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Phenylalanine promotes alertness and vitality, elevates mood, decreases pain, aids memory and learning, and is used to treat arthritis and depression. Phenylalanine is used by the brain to produce norepinephrine, a neurotransmitter that transmits signals between nerve cells. Phenylalanine uses an active transport channel to cross the blood-brain barrier and, in large quantities, interferes with the production of serotonin, another neurotransmitter. Phenylalanine plays a key role in the biosynthesis of other amino acids. Measurement of phenylalanine is included in the Amino Acids, Plasma and Amino Acids, Urine tests along with 23 other amino acids.

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Phenylalanine (Phe/F) is an amino acid found in mother’s milk and a number of foods, including meat, poultry, fish, cottage cheese, lentils, peanuts, and sesame seeds. Phenylalanine is an essential nutrient, but some individuals are born with a genetic disorder, phenylketonuria.

Phenylketonuria (PKU) is the most common inborn error of amino acid metabolism, about one case per 10.000 live births in Europe, caused by absent or virtually absent phenylalanine hydroxylase (PAH) enzyme activity. This enzyme normally converts phenylalanine to tyrosine and the absence of PAH enzyme activity leads to abnormally high levels of phenylalanine and its metabolites (phenylpyruvate) in the blood, which is toxic, particularly to the brain. If not detected early and treated by dietary means (a low- phenylalanine diet) hyperphenylalaninemia causes irreversible mental retardation, delays in motor development, autism, seizures, and other symptoms, even endocrine abnormalities. Fortunately, PKU may be detected by modern newborn screening programs.

Structurally, phenylalanine is closely related to dopamine, epinephrine (adrenaline), and tyrosine. Phenylalanine is converted into tyrosine, which then becomes converted into catecholamine neurotransmitters. Consequently, supplementation with phenylalanine has been presumed to have antidepressant effects. Phenylalanine is classified as a nonpolar amino acid because of the hydrophobic nature of its benzyl side chain. Phenylalanine is part of the composition of aspartame, a common sweetener used in prepared foods as a sugar replacement.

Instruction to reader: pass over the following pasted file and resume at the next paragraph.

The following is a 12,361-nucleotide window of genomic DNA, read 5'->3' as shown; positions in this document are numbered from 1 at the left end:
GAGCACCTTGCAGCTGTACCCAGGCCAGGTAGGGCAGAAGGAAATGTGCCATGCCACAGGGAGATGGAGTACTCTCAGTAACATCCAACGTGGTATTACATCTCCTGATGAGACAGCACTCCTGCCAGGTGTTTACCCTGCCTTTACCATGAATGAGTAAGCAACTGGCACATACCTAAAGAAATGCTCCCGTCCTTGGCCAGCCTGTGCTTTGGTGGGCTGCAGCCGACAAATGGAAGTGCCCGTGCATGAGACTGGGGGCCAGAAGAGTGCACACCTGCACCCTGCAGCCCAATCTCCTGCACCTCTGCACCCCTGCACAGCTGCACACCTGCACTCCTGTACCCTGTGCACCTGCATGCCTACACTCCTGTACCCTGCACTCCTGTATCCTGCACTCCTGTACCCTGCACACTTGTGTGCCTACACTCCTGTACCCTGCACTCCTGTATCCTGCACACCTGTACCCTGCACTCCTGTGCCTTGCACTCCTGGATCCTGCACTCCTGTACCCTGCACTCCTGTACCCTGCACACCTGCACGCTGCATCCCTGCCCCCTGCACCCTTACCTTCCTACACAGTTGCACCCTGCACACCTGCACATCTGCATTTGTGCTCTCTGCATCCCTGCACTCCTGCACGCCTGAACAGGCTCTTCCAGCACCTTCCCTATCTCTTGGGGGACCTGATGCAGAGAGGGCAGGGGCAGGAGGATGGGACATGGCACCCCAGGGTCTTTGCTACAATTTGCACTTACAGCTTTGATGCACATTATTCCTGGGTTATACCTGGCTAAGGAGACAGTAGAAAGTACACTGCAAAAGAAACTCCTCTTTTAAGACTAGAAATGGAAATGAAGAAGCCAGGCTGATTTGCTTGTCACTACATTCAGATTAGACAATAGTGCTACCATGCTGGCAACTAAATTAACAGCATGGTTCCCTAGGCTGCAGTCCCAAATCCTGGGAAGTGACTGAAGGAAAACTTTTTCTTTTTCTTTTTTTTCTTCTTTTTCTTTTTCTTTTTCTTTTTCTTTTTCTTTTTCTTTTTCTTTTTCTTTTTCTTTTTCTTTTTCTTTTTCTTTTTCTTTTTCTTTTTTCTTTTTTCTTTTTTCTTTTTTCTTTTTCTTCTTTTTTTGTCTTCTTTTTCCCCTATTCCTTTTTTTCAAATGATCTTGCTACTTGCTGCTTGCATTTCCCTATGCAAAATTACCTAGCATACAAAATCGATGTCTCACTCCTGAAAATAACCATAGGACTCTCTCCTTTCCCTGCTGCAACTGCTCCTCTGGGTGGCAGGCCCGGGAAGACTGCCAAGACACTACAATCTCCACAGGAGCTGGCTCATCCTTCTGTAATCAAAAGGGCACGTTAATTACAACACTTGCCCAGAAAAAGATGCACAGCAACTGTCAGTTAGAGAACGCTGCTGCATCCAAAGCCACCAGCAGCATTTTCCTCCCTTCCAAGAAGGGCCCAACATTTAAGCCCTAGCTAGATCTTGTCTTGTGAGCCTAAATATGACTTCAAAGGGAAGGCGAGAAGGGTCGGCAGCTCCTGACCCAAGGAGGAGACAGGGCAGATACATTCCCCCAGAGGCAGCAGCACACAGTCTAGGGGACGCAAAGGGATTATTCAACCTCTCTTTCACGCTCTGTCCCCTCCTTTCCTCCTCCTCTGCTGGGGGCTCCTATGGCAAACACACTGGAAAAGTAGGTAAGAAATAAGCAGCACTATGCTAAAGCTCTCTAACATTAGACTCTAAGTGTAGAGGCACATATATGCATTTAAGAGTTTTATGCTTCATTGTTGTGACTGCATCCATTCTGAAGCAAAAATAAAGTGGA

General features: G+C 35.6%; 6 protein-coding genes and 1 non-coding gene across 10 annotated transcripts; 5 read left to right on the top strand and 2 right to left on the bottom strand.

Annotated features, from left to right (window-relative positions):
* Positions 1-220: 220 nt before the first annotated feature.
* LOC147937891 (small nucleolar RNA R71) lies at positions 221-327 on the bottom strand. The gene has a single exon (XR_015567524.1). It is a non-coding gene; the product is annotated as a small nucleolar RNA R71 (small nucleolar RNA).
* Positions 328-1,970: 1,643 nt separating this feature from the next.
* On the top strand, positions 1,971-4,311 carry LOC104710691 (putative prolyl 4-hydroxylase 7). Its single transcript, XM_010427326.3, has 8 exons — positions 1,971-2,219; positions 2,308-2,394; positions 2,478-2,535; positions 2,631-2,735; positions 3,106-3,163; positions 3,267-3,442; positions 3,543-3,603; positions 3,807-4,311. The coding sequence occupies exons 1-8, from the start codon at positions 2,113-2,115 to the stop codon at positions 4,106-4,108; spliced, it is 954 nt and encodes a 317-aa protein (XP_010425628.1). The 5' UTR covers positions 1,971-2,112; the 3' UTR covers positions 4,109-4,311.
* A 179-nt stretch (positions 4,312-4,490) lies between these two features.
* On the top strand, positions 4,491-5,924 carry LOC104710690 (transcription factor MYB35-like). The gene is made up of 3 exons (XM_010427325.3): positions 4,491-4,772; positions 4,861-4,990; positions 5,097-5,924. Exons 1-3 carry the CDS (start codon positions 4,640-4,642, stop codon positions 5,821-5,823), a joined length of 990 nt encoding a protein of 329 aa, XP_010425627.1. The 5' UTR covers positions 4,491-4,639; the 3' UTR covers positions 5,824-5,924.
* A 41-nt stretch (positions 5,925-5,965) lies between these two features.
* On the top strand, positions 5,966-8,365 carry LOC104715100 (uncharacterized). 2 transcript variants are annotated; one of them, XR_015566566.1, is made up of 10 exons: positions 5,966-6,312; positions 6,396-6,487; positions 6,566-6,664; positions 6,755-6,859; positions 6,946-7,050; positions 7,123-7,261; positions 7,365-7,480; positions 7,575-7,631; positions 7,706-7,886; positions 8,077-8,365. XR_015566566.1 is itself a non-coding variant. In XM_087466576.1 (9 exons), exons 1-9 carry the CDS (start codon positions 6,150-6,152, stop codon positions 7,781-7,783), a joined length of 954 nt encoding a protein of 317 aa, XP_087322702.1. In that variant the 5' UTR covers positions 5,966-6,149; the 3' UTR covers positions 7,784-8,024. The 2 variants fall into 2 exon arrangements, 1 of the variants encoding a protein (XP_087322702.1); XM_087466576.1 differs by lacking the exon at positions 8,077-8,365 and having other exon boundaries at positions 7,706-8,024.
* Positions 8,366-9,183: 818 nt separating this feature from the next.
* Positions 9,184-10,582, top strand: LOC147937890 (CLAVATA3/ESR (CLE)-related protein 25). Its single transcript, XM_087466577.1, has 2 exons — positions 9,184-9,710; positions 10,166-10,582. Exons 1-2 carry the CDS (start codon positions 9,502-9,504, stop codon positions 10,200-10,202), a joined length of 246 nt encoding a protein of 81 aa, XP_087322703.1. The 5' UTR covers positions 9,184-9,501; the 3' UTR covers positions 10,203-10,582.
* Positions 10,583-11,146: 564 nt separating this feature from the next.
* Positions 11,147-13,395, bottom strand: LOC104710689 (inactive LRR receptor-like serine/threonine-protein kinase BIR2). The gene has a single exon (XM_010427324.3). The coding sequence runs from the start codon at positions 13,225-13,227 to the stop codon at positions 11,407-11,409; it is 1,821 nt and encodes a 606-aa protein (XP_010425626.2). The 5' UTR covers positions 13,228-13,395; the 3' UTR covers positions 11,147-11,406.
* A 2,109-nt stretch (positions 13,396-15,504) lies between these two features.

Phenylethylamine (PEA) is metabolized from phenylalanine. It is a neurotransmitter and a hormone and may act as a neuromodulator for catecholamines. Phenylethylamine increases extracellular levels of dopamine and modulates noradrenergic transmission. Phenylethylamine also antagonizes GABA(B) receptors, suppressing their inhibitory effects. Thus, along with phenylalanine, supplementation with phenylethylamine has been presumed to have antidepressant effects.

Supplementation with phenylalanine has been recommended for decades, although few controlled studies exist to investigate claims of effectiveness. It has also been presumed to be beneficial in the pediatric population. After reviewing several studies, researchers concluded that the antidepressant effect of phenylalanine was weak but potentially useful, especially as an adjunct to prescription antidepressants.

Supplementation with phenylethylamine has also been shown to be effective in a few studies and was shown to be effective even in patients who failed to respond to prescription antidepressants.

In research studies, phenylalanine and phenylethylamine have been well tolerated with very few adverse effects, and no effects of nausea, fatigue, sleep changes, or cardiovascular effects have been observed. Both phenylethylamine and phenylalanine have been found to be activating and the supplements should generally be given in the morning.

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